IVWS Logo

President: Benjamin Hagen, assistant professor of English at the University of South Dakota and the organizer for the  30th Annual International Conference on Virginia Woolf: Profession and Performance, which was postponed until June 10-13, 2021.
Vice President: Amanda Golden, associate professor of English and director of the Writing Program and Coordinator of the Writing Center at New York Institute of Technology.
Historian-Bibliographer: Catherine Hollis, who teaches English at UC Berkeley.
Secretary-Treasurer: Susan Wegener, graduate student in English at Purdue University.

The current officers will serve through the end of the year. The new slate of officers will begin their term on Jan. 1, 2021.

Join the Society

Membership in the IVWS is open to all. Get information on joining.

Members of the Society receive a free subscription to the Virginia Woolf Miscellany, the Woolf Society Newsletter, an annual Bibliography of Woolf Scholarship, and an annual updated list of members.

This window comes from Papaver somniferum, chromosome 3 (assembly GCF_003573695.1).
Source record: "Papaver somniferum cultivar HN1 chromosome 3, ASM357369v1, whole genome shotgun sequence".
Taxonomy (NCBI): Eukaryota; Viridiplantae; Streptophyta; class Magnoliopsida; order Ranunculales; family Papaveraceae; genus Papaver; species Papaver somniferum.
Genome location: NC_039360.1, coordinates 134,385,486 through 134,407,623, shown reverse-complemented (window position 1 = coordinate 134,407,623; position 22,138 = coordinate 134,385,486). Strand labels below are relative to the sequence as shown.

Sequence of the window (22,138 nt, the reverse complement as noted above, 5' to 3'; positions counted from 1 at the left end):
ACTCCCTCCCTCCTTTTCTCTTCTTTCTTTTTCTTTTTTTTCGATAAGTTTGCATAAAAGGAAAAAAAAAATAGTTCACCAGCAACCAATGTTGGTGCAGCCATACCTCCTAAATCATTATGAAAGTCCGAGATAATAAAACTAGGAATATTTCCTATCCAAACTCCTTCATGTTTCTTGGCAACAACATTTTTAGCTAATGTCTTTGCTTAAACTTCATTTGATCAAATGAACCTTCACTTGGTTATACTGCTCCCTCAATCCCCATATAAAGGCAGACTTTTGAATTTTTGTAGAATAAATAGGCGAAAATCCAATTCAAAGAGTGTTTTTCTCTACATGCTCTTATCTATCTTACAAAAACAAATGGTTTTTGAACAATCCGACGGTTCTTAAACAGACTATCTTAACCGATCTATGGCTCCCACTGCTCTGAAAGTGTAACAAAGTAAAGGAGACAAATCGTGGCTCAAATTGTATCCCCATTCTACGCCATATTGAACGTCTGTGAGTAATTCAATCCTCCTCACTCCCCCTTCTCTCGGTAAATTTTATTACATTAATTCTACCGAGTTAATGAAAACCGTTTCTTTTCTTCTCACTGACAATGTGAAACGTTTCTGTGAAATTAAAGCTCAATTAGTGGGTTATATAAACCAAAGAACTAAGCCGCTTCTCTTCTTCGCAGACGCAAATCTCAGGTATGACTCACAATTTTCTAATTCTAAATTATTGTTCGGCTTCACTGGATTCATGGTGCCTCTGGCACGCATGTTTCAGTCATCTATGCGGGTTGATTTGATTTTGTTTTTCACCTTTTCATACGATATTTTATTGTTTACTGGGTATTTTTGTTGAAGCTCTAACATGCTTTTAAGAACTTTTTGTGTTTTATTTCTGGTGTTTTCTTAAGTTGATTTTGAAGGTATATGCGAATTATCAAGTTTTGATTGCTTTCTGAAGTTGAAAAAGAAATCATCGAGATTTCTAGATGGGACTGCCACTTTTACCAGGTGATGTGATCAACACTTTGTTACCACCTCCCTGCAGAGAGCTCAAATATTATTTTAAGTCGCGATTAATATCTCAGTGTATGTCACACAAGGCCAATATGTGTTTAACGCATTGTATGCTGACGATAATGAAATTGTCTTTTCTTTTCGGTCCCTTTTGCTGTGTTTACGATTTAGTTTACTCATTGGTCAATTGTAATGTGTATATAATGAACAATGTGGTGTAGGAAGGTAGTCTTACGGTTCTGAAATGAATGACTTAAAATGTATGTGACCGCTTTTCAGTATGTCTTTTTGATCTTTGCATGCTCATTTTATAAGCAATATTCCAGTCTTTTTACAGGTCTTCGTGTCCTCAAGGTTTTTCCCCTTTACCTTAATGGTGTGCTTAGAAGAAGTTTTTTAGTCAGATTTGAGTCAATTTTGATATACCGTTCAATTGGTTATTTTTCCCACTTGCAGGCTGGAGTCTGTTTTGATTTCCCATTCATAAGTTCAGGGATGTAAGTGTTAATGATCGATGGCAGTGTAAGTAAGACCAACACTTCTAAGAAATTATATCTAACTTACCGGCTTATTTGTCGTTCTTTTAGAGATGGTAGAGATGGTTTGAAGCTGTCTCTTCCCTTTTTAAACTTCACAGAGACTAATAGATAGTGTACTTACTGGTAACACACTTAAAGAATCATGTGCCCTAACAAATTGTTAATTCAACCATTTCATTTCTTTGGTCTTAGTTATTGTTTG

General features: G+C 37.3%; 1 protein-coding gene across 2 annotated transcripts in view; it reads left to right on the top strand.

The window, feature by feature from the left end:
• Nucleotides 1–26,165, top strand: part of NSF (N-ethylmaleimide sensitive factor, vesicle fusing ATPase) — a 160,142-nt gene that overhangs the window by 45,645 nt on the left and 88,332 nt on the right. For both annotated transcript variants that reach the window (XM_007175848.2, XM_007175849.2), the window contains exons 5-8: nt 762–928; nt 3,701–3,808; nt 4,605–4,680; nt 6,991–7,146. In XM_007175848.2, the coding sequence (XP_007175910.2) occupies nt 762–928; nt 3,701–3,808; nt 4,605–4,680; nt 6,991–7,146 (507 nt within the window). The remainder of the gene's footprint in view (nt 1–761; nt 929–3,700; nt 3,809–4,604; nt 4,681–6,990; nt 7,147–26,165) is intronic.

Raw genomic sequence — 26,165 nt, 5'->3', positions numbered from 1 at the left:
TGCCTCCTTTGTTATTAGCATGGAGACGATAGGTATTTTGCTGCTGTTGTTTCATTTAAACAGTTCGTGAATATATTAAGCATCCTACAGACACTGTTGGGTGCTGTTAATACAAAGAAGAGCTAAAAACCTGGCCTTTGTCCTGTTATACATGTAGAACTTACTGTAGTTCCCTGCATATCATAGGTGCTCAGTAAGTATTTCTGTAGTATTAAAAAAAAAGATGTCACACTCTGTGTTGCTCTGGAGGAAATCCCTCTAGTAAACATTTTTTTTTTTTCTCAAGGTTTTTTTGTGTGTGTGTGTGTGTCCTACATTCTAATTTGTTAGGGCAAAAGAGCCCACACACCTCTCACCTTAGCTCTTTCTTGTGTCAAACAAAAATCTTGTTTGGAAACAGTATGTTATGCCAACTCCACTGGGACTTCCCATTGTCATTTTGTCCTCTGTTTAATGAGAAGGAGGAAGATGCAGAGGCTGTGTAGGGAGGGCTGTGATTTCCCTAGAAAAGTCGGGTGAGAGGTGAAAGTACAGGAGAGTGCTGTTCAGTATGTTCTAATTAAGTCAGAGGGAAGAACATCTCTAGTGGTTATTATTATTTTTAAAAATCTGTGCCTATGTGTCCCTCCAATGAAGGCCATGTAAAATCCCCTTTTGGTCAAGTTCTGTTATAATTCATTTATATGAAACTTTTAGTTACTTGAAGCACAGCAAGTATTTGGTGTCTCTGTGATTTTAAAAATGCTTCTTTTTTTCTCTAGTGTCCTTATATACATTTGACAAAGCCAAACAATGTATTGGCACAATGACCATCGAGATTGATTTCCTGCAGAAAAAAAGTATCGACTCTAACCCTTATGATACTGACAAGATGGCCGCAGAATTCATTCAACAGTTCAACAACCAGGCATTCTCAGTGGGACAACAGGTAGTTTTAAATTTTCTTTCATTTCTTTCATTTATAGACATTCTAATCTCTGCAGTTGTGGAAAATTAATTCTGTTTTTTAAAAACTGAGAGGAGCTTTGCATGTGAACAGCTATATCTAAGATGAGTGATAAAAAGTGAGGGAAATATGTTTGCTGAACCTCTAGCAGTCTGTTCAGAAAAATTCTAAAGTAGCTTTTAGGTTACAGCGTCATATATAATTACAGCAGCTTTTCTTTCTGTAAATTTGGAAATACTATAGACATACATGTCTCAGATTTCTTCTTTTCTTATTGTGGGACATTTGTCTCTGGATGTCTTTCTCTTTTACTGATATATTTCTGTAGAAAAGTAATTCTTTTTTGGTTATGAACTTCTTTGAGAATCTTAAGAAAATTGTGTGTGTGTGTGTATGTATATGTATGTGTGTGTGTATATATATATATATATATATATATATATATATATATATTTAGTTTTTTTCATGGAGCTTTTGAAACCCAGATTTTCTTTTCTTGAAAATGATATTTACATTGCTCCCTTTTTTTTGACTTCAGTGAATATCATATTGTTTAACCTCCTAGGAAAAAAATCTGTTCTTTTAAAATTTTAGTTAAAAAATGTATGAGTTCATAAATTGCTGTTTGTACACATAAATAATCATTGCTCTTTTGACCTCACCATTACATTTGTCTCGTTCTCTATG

Members with e-mail addresses are also included in a distribution list that provides early notification of special events, electronic balloting, and electronic versions of the newsletters. In addition, members receive early notification of the Annual Woolf Conferences, and information about other events and publications of interest to readers of Woolf.

Benjamin Hagen, newly elected president of the IVWS, is second from left. Susan Wegener, newly elected secretary-treasurer of the Society, is second from right. Both are pictured at the 29th Annual International Conference on Virginia Woolf’s Saturday evening banquet, along with other conference attendees, including Madelyn Detloff at far right.

 

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This is the third in a new series of posts that will offer a global perspective on Woolf studies, as proposed by Stefano Rozzoni at the 29th Annual International Conference on Virginia Woolf. If you would like to contribute to this series, please contact Blogging Woolf at bloggingwoolf@yahoo.com.